Week 2 of #FLmultilingua:
- explored what it means to speak ‘good English’ and to have one’s language scrutinised for observance of rules of sound and grammar
- looked at the power that lies behind the authority to decide whether a language is ‘right’ or ‘wrong’, and to impose some standards over others
- reflected on the concepts of ‘language deficit’ and ‘language plenty’, and about the ways in which language policies work to establish which languages have value, and which don’t
Learning to live in a multilingual world
Exploring language and power in the context of globalisation: the expectation to speak ‘good English’ has the power to institutionally re-define an individual’s affective relationship with the language of their family and ancestors.
Verbal hygiene: can or should we clean up language?
‘Verbal hygiene’ is a term coined by sociolinguist Deborah Cameron in the first edition of her book, published in 1995.
As Cameron (2012) defines it, verbal hygiene refers to the “[…] motley collection of discourses and practices through which people attempt to ‘clean up’ language and make its structure or its use conform more closely to their ideals of beauty, truth, efficiency, logic, correctness and civility”(p. vii). Central to Cameron’s discussion is the idea that, behind the ostensible desire to regulate language and ensure standards, verbal hygiene practices hide a range of deeper social, moral and political anxieties.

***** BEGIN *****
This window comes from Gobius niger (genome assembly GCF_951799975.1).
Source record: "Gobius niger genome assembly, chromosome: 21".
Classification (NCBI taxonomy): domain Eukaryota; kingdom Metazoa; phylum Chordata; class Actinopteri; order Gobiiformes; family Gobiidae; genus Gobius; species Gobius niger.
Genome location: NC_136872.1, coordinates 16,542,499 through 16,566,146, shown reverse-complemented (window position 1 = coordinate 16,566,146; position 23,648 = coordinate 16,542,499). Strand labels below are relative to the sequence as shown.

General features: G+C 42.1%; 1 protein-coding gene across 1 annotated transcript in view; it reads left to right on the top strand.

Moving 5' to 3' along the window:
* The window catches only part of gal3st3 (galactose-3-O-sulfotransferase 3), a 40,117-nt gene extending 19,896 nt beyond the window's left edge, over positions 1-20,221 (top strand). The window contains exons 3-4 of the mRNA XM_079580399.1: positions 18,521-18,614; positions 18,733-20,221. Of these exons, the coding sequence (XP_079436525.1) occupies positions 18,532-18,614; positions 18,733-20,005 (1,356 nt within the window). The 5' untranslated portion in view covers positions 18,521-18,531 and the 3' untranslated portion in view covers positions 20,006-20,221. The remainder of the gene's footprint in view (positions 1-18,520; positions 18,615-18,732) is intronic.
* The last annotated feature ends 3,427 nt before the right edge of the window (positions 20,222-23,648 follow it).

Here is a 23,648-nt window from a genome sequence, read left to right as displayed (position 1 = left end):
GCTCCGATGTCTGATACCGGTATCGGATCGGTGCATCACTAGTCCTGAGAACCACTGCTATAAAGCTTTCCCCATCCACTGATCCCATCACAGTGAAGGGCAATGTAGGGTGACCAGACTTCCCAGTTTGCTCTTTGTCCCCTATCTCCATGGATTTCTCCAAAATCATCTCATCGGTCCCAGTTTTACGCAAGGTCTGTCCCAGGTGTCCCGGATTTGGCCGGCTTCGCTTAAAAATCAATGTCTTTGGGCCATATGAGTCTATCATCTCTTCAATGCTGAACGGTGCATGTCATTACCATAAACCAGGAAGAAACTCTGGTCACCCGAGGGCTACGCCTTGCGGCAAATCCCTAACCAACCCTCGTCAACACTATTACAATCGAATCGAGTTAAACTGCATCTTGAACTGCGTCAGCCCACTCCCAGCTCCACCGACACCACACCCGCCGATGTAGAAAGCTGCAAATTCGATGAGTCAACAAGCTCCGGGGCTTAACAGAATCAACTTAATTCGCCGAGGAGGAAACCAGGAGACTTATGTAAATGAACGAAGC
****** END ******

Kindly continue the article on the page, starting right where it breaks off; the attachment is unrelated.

All very emotive, but the rest of the step was unrelated to these issues, making instead the case against state monolingualism (or societal language; just substitute Danish for English):
Speaking English has become a touchstone in discussions of what it now referred to as social ‘cohesion’, ‘integration’ or ‘inclusion’. Essentially these terms are code for ‘assimilation’: both new immigrants and settled minorities must demonstrate their allegiance to British culture and values.
Quiz intro: “Language is the site of power struggles. Verbal hygiene may be an unavoidable component of our capacity to reflect on language and is not necessarily always negative. However, the imposition of norms and rules hides power relations and should not just be taken at face value. Questions about who has the right to prescribe, for whom, what they prescribe and for what purpose can be asked to expose these power relations…Many of the answers you give here will be correct. This is another way to demonstrate the nuanced aspects of verbal hygiene. While there are subtle differences in understandings, consider which of these definitions you prefer for your situation.”